I was very excited to visit the Alpaca Cass Farm in Davis CA. It will be interesting to compare the information I learned here with information I will learn from a visit to an Alpaca farm in NY in a few weeks.
When I first entered their area, the Guard Llama, shown in the photo below, immediately came to me and sniffed me. Kathryn, the owner of the alpacas, said that it was the job the Guard Llama to protect the alpacas. Natural predators that the Guard Llama may protect alpaca from include coyotes and dogs, but Kathryn indicated that they don’t come through the farm very often. I read that the Guard Llama can scare away predators and is a healthy alternative to killing alpaca predators on site. There’s a “Predator Friendly” certification that can be used as a marketing strategy for selling the yarns. (Photos Courtesy David Arellanes)
The Guard Llama was taller than I was, and I was initially scared because I didn’t know what it would do. But it harmlessly sniffed my hair and let me take a close look at its ginormous eyes. As I looked around, I was amazed at all of the adorable alpaca. They surrounded me and Kathryn mentioned that it’s because they wanted food (similar to the eager goats from the Laughing Goat Farm in Ithaca).
The alpaca fibers are considered luxury fibers since they are very soft, lustrous, and strong. They are also hypoallergenic (safe for babies), and are good insulators of heat.
There are two types of alpaca. The first is the Huacaya, the more common type, which has fluffy hair like a teddy bear. They are super cute and produce a lot of fleece that can be processed into yarns. I especially loved the big fluffy tail!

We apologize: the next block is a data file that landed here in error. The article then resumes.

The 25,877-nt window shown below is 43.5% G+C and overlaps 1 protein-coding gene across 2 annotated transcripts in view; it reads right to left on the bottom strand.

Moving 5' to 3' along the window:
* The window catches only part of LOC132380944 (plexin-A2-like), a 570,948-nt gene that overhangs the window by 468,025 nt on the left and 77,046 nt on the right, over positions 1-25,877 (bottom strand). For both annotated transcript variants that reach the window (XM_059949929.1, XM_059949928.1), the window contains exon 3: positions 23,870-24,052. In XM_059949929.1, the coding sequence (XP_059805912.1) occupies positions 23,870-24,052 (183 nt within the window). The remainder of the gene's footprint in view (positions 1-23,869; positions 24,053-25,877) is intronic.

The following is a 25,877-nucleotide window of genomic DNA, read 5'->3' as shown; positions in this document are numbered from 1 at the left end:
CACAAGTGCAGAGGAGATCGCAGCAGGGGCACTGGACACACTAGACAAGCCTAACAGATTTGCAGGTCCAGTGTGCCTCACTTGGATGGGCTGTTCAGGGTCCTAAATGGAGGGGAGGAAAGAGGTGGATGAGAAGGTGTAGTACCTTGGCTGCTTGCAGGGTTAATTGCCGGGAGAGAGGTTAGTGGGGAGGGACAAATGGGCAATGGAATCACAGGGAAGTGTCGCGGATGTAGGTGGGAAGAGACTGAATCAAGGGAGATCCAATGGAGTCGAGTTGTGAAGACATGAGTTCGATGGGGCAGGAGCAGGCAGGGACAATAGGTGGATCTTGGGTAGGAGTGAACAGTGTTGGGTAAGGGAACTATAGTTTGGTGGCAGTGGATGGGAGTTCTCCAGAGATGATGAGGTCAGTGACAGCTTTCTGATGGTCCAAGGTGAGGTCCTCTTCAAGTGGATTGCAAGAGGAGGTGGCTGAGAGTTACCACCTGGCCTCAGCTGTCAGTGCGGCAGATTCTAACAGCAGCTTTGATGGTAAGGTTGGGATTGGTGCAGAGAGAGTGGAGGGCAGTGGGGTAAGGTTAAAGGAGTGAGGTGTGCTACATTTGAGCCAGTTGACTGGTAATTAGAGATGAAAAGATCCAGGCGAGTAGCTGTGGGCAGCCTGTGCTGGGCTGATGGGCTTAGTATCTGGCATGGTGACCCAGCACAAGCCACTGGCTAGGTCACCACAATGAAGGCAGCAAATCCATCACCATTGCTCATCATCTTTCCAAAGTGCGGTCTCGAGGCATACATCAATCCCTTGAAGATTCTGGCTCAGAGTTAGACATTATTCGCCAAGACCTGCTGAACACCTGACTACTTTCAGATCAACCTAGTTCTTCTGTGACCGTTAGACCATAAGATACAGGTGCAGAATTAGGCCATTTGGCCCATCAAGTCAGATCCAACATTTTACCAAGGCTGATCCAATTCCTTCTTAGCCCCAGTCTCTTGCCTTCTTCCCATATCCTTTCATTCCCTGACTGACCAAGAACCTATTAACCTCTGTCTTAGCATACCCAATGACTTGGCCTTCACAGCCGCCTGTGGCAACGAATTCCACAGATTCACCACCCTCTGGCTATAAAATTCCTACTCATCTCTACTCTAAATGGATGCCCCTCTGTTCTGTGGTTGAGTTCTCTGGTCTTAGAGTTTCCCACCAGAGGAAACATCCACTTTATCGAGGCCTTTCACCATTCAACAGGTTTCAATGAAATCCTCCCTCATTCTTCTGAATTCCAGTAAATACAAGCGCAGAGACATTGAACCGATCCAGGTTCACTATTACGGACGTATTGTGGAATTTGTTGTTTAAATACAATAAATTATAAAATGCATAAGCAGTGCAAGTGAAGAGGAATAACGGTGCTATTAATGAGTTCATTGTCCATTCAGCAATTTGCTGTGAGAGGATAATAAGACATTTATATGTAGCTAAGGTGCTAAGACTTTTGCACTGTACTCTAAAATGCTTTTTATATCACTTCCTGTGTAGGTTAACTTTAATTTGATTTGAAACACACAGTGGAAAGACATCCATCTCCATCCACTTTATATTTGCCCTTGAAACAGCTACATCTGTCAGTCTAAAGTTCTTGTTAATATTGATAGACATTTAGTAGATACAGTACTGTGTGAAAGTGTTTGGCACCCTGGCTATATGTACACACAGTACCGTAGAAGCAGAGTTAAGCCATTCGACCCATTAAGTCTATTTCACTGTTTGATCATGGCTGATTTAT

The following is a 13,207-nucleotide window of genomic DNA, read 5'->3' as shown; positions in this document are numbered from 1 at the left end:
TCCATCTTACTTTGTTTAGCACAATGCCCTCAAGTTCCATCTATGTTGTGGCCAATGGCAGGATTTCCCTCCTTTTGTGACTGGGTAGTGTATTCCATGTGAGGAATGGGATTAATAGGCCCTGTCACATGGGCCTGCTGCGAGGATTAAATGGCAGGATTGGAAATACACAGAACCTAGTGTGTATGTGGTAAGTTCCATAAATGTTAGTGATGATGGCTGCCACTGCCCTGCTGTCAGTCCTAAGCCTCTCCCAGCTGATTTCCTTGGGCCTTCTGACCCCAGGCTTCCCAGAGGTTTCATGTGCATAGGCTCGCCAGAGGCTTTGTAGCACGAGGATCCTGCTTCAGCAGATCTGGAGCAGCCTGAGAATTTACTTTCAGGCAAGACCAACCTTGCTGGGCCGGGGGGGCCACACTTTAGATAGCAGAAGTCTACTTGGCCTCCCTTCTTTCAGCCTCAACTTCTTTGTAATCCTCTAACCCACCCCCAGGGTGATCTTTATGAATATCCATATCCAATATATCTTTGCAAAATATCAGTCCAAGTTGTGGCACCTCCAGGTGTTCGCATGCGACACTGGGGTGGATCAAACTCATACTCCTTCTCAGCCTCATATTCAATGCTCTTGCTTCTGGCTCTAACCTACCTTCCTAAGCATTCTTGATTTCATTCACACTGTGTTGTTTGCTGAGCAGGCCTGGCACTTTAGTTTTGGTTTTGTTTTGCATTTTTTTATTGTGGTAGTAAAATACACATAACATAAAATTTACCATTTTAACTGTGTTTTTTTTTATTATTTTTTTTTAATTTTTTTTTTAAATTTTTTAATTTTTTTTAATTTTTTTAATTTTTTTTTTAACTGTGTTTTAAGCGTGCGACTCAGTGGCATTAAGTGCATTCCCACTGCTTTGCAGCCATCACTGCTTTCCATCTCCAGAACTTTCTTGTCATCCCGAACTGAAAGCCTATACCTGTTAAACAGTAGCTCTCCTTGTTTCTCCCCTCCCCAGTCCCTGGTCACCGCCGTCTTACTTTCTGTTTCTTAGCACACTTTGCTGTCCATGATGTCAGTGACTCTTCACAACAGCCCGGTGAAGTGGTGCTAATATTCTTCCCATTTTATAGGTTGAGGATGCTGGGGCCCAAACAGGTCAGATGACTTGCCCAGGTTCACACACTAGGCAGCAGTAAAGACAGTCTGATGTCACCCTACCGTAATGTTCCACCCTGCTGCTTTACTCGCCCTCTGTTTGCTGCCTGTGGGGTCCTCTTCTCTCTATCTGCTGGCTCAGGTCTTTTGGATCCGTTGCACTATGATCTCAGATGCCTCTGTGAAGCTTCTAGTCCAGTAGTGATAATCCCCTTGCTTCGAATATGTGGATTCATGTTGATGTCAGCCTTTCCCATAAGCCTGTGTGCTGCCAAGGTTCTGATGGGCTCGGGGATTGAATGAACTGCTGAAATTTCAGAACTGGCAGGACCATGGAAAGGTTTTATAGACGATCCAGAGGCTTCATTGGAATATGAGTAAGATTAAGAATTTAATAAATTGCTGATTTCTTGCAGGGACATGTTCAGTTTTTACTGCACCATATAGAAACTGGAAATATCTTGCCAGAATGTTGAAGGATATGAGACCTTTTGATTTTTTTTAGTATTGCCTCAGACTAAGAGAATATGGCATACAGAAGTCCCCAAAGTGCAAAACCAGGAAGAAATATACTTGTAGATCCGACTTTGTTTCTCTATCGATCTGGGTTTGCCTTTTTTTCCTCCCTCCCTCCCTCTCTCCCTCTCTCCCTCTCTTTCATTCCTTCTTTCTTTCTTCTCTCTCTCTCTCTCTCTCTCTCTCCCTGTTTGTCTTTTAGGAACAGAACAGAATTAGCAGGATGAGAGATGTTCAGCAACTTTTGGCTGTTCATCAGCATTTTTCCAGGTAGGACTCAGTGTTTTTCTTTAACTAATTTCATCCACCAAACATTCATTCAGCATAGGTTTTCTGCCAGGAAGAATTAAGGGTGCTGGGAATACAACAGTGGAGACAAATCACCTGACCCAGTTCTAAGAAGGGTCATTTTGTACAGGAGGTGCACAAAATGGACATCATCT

Kathryn also showed me how to tell if the fiber quality is high. The alpaca in the photograph below won a blue ribbon at the Dixon Lambtown Festival for its fiber.
Kathryn explained that it is very dense, has a nice crimp, and is uniform. She said that she was going to have the Huacaya sheared in April. It was pretty warm in Davis and I wondered if the alpaca were already hot, and if they might experience heat stress. Kathryn indicated that the climate is pretty moderate, and alpaca are very resilient animals since they come from the Andes mountains in Peru.
Below is the second type of alpaca, Suri, which is more rare. Their hair is like a thin curly dreadlock. I really liked this one because there were dreadlocks that were multi-colored with creme and brown. I read that the Suri are sheared every 2 years.
This is an image of a female Suri alpaca getting ready to drink water. As I looked at them, they looked back and it was nice to realize that they noticed me appreciating them (i wonder if that’s how they saw it).
The boys and girls were separated. Below are images with a male Suri who was very friendly.
Kathryn takes two males to the Farmer’s Market where she sells yarn. It is nice to know that community members have the opportunity to interact with these adorable, loving animals. I was very grateful to be able to visit the farm in California and am looking forward to visiting more farms in New York.
I think that greater awareness about fiber farm agro-tourism can expand knowledge about local, natural fiber resources. I think it is great that fiber farmers have allowed me to visit their farms and have given me tours so that I could learn more about the animals.
Greater knowledge about the fiber resources (alpaca in this case) and associated narratives in clothing can foster strong product-person relationships. The more a person knows about the origins of their clothing, even the raw material, the more likely they are to develop an emotional attachment to it and use it for a long time.
Alpaca Cass Farm: http://www.alpacacassfarm.com/